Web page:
From Socialist Review, No. 173, March 1994.
Copyright © Socialist Review.
Copied with thanks from the Socialist Review Archive.
Marked up by Einde O’Callaghan for ETOL.
The measures being taken to deal with the crisis by the so-called Socialist government of Felipe Gonzalez in Spain have been much more brutal than in many other countries in Europe.
Gonzalez has introduced a series of measures designed to undermine any gains which have been made by the working class since the death of Franco.
For example, he has introduced new ‘apprenticeship’ schemes for young people between the ages of 16 and 25, with short term contracts and pay which is well below the minimum wage – less than £200 per month. It is called the ‘father and son law’ – firms sack the father and take on the son for a third of the wage!
Other plans include short term contracts of even a few days, deregulation of working conditions, abolition of overtime rates, no limit on the working day, the right of employers to move workers to other factories – even to other cities – without notice and the abolition of health and safety controls. Most importantly, the law gives employers the right to sack a proportion of the workforce every month without having to give either reason or compensation!
Recent student demonstrations, occupations, protests and strikes against a 40 percent rise in fees were enormously popular and well attended.
But the leadership of the students’ unions put the brakes on the action and meekly accepted all the ‘advice’ they were given by the police, politicians and university authorities.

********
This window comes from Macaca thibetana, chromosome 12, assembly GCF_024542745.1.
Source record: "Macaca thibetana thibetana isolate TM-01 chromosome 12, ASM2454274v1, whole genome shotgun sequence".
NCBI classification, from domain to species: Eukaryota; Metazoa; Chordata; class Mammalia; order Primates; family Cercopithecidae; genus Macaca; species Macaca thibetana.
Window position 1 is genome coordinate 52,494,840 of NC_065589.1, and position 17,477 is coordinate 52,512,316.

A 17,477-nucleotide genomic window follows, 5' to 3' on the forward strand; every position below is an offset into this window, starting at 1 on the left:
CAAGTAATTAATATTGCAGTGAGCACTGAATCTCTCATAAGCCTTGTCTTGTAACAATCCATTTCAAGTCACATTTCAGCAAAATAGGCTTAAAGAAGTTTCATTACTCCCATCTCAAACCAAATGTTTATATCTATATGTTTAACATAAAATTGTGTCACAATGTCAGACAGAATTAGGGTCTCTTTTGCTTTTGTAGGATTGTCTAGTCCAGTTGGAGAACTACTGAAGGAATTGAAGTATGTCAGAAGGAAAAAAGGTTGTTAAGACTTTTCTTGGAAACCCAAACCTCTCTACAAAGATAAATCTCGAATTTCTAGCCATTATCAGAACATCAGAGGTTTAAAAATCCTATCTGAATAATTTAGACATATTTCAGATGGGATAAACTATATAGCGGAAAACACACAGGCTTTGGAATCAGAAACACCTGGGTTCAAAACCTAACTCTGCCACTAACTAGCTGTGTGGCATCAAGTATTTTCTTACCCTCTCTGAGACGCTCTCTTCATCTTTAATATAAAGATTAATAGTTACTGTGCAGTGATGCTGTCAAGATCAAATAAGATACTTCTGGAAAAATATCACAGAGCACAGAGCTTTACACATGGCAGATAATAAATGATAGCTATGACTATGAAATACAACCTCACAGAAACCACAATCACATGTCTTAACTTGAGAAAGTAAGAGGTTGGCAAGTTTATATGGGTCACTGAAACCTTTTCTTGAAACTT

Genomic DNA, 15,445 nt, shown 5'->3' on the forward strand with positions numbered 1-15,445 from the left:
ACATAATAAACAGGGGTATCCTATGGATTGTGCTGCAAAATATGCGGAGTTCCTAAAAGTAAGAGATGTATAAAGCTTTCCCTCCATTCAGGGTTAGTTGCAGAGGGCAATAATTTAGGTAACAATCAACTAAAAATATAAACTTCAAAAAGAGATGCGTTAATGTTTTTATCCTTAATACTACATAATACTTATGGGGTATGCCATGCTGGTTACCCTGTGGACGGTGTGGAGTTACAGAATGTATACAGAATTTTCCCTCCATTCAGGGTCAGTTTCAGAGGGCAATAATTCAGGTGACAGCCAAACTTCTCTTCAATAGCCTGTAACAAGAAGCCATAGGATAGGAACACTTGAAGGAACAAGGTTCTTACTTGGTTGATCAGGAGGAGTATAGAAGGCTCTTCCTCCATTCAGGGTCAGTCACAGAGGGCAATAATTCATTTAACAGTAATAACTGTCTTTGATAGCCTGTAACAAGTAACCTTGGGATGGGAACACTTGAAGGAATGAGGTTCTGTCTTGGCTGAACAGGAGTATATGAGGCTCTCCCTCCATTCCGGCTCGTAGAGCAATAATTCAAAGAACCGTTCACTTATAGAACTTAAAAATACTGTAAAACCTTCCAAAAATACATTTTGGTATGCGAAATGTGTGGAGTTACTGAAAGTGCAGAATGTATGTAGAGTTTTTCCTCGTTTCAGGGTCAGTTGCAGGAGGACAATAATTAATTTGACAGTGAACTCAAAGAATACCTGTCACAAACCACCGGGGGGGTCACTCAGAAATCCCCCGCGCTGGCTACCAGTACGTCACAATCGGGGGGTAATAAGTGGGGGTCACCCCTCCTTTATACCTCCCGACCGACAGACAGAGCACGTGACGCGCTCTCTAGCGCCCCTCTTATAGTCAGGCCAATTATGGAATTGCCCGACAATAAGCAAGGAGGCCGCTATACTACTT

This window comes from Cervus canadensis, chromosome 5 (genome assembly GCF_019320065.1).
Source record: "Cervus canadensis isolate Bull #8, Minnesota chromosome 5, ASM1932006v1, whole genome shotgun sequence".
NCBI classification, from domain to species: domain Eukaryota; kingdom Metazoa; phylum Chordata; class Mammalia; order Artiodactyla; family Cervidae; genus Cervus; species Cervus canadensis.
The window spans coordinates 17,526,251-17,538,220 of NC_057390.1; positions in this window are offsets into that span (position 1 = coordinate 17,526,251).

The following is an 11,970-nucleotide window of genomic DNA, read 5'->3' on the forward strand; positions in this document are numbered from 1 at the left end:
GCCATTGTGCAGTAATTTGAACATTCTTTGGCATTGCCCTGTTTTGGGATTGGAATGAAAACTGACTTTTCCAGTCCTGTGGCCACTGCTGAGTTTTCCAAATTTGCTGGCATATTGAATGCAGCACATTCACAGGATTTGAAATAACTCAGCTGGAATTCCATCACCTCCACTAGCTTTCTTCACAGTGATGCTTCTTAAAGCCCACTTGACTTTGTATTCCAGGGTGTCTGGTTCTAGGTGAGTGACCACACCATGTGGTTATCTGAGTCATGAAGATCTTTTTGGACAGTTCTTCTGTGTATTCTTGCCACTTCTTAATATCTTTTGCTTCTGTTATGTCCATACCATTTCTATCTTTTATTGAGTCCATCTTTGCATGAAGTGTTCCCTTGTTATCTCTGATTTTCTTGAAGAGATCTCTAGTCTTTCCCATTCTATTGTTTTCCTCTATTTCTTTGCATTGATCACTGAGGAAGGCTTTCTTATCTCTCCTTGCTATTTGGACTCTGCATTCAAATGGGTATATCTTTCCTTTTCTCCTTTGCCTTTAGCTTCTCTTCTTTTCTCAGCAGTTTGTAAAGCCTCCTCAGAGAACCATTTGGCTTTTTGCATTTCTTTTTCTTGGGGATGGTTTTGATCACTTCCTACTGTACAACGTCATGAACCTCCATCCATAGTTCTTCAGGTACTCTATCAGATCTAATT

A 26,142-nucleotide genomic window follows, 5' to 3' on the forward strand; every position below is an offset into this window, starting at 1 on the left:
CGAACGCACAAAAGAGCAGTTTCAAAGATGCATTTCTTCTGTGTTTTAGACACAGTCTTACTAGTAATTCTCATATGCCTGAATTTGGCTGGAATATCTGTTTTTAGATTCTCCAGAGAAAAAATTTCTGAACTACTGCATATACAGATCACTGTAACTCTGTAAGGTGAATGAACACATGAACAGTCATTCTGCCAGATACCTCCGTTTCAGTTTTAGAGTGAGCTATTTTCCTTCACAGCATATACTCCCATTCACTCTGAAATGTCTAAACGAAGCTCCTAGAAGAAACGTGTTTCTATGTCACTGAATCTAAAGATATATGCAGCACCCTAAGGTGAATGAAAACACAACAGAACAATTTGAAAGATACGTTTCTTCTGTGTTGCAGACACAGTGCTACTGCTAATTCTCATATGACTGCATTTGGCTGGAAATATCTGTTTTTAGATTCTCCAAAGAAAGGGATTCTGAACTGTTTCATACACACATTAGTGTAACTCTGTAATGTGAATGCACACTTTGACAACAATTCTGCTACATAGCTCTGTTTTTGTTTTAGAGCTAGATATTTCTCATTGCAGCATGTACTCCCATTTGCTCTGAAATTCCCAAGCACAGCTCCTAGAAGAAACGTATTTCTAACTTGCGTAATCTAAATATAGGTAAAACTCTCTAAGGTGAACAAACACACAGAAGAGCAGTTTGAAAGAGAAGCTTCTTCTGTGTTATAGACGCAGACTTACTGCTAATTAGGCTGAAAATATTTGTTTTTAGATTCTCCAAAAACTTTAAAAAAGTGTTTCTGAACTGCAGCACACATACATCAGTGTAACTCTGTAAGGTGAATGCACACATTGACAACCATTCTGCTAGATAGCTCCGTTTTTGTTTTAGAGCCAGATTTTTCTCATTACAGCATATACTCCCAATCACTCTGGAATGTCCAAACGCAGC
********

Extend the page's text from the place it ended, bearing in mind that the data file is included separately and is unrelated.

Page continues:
The students’ unions are run and funded to a large extent by political parties. Many of the leaders see themselves as ‘apprentice’ politicians, and use the union as a training ground for their future career.
The one day general strike last month was a great success. The government and press lied in claiming that it was only supported by 30 percent. The union’s figure of 90 percent is probably much nearer the mark.
Before the strike the authorities cancelled all police leave and broadcast pre-prepared programmes on television.
The atmosphere of the strike was magnificent – you could almost touch the anger in the streets. Flying pickets made sure all the workplaces closed down. There were lots of cases of sabotage of factories, locks on doors damaged, bus windows smashed, glue in padlocks on the factory gates, and especially lots of demonstrations, even in relatively small towns.
The cases of strike breaking were mainly in the service sector. The industrial belts around the big cities were solidly in favour of the strike. However, the idiosyncrasies of each region of Spain meant that the anger was reflected differently.
In the Basque Country, where there is also a strong independence movement, there were violent confrontations with the police. But the level of support was high everywhere, and not a single national daily paper was published
However, there was competition between the two main unions. The UGT (which has close ties with the Socialist Party) has had huge problems as a result of its involvement in a failed housing cooperative. The press has made all sorts of allegations of corruption and malpractice by the UGT leadership and tried to use this as a means of discrediting the unions and undermining the strike.
It hasn’t been successful, but many thousands of workers who had put their faith and their savings in the UGT have found themselves on the street.
The UGT’s weak position has been exploited by the Workers’ Commissions to try to poach members, though the end result tends to be even more scepticism about trade unions in a country where only 17 percent of the workforce is in a union.
There is an enormous political vacuum in Spain. Militants regard all talk of revolution as old fashioned.
I belong to a tiny group of people on the left. We are trying to build a point of reference for the many, many people who are dissatisfied with the system and who are looking for a more coherent explanation.
Last updated: 8 March 2017